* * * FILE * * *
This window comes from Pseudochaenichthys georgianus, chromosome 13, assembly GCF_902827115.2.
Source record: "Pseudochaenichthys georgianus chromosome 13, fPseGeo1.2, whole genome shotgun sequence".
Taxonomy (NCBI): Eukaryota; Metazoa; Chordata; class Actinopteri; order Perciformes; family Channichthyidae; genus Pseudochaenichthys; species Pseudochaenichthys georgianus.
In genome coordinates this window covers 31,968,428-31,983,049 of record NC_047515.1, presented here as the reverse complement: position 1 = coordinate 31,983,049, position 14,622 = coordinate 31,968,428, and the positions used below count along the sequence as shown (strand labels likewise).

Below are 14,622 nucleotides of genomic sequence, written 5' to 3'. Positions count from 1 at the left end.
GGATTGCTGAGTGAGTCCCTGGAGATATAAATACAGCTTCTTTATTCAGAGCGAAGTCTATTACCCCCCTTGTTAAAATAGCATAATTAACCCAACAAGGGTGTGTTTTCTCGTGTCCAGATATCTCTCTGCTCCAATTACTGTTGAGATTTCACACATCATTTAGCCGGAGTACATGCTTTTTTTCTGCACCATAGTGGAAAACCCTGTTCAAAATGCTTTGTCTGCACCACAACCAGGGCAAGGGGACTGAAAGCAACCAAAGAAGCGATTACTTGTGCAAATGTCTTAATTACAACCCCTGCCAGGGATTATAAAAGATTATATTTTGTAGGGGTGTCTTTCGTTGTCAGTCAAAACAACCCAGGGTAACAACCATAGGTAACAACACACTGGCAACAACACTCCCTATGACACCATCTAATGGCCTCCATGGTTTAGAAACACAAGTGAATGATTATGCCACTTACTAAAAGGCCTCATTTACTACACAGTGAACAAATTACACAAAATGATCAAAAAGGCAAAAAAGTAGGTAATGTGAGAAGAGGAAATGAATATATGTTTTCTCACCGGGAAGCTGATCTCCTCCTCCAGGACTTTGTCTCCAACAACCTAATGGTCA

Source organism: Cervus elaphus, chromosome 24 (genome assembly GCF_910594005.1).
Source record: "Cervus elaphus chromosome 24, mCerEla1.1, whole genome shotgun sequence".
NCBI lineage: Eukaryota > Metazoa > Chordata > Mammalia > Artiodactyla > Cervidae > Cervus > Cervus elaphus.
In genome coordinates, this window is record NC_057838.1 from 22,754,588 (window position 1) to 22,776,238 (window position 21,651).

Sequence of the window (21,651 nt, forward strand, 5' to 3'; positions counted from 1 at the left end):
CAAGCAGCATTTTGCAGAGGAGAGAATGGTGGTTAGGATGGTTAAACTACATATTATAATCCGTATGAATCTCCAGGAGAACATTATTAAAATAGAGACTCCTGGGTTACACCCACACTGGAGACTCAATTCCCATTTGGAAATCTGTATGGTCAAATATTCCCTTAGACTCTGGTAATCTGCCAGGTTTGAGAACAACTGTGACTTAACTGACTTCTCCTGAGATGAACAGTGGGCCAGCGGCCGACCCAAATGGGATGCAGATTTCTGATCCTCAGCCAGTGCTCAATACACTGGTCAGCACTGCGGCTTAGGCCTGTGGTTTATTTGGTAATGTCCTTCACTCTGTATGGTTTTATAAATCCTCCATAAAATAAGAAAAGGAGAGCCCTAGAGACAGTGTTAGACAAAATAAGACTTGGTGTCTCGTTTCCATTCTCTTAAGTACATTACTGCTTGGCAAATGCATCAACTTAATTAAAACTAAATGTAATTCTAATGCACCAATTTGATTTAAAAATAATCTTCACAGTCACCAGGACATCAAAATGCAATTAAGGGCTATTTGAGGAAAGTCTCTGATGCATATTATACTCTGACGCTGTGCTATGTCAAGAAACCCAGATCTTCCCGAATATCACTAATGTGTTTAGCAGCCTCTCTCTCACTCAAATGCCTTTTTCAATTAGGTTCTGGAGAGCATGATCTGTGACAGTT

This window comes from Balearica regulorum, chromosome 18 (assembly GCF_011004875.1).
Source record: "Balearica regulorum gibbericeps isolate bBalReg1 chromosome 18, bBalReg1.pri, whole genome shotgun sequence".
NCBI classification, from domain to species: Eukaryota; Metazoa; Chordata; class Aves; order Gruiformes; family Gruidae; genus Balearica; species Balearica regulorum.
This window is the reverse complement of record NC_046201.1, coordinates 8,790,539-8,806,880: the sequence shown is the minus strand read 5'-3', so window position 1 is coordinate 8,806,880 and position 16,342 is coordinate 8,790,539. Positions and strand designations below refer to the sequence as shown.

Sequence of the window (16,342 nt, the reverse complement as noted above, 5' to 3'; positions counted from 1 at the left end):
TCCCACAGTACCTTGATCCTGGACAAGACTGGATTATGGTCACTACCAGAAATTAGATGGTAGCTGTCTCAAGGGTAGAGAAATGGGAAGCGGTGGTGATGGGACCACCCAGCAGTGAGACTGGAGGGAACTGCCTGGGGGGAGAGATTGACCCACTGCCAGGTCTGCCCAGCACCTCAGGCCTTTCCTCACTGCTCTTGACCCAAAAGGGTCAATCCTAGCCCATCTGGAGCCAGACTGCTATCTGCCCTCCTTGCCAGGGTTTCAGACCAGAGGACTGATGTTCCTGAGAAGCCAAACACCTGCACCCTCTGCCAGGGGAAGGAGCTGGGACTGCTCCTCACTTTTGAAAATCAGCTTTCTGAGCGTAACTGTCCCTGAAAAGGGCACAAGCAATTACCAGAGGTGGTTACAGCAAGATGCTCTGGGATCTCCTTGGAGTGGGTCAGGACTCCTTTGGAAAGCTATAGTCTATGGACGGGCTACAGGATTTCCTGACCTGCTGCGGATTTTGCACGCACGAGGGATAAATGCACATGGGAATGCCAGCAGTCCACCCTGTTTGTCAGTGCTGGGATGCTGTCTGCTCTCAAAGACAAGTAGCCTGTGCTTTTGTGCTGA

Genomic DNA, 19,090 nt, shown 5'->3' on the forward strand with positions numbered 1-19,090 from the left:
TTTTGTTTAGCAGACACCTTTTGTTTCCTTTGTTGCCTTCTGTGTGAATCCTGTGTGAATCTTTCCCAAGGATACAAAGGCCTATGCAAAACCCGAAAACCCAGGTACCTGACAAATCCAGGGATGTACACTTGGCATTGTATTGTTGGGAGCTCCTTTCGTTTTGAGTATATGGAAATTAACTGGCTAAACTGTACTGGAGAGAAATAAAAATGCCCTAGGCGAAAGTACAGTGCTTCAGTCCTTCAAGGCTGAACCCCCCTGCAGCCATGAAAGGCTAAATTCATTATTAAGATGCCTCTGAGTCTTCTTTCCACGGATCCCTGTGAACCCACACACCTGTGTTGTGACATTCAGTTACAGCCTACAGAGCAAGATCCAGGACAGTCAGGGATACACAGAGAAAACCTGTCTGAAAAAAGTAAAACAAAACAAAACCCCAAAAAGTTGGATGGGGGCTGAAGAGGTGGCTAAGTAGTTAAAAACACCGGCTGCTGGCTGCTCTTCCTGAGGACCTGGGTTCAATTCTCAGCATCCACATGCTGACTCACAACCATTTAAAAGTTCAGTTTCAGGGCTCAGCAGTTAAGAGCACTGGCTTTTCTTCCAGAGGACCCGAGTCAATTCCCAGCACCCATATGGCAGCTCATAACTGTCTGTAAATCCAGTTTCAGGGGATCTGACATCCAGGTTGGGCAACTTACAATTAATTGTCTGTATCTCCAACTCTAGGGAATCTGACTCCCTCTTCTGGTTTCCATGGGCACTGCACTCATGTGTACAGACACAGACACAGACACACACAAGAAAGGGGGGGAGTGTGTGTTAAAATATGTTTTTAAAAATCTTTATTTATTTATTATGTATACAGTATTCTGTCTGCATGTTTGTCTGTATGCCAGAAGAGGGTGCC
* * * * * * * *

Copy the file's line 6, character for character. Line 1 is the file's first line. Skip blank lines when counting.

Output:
GGATTGCTGAGTGAGTCCCTGGAGATATAAATACAGCTTCTTTATTCAGAGCGAAGTCTATTACCCCCCTTGTTAAAATAGCATAATTAACCCAACAAGGGTGTGTTTTCTCGTGTCCAGATATCTCTCTGCTCCAATTACTGTTGAGATTTCACACATCATTTAGCCGGAGTACATGCTTTTTTTCTGCACCATAGTGGAAAACCCTGTTCAAAATGCTTTGTCTGCACCACAACCAGGGCAAGGGGACTGAAAGCAACCAAAGAAGCGATTACTTGTGCAAATGTCTTAATTACAACCCCTGCCAGGGATTATAAAAGATTATATTTTGTAGGGGTGTCTTTCGTTGTCAGTCAAAACAACCCAGGGTAACAACCATAGGTAACAACACACTGGCAACAACACTCCCTATGACACCATCTAATGGCCTCCATGGTTTAGAAACACAAGTGAATGATTATGCCACTTACTAAAAGGCCTCATTTACTACACAGTGAACAAATTACACAAAATGATCAAAAAGGCAAAAAAGTAGGTAATGTGAGAAGAGGAAATGAATATATGTTTTCTCACCGGGAAGCTGATCTCCTCCTCCAGGACTTTGTCTCCAACAACCTAATGGTCA